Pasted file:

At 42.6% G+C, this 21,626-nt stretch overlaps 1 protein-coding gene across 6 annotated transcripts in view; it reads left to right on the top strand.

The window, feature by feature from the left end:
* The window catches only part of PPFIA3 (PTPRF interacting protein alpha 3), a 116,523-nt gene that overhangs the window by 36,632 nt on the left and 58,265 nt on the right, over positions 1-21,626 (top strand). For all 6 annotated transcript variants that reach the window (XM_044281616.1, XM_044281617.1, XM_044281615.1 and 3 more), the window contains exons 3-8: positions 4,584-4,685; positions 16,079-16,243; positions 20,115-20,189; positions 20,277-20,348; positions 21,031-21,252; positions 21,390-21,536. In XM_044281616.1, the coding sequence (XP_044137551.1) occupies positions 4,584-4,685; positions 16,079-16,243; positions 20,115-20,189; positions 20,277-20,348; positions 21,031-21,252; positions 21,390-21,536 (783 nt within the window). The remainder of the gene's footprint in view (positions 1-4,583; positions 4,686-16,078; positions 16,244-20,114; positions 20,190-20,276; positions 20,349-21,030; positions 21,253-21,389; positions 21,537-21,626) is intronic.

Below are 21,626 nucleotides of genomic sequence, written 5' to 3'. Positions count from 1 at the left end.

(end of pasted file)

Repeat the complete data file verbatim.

At 42.6% G+C, this 21,626-nt stretch overlaps 1 protein-coding gene across 6 annotated transcripts in view; it reads left to right on the top strand.

The window, feature by feature from the left end:
* The window catches only part of PPFIA3 (PTPRF interacting protein alpha 3), a 116,523-nt gene that overhangs the window by 36,632 nt on the left and 58,265 nt on the right, over positions 1-21,626 (top strand). For all 6 annotated transcript variants that reach the window (XM_044281616.1, XM_044281617.1, XM_044281615.1 and 3 more), the window contains exons 3-8: positions 4,584-4,685; positions 16,079-16,243; positions 20,115-20,189; positions 20,277-20,348; positions 21,031-21,252; positions 21,390-21,536. In XM_044281616.1, the coding sequence (XP_044137551.1) occupies positions 4,584-4,685; positions 16,079-16,243; positions 20,115-20,189; positions 20,277-20,348; positions 21,031-21,252; positions 21,390-21,536 (783 nt within the window). The remainder of the gene's footprint in view (positions 1-4,583; positions 4,686-16,078; positions 16,244-20,114; positions 20,190-20,276; positions 20,349-21,030; positions 21,253-21,389; positions 21,537-21,626) is intronic.

Below are 21,626 nucleotides of genomic sequence, written 5' to 3'. Positions count from 1 at the left end.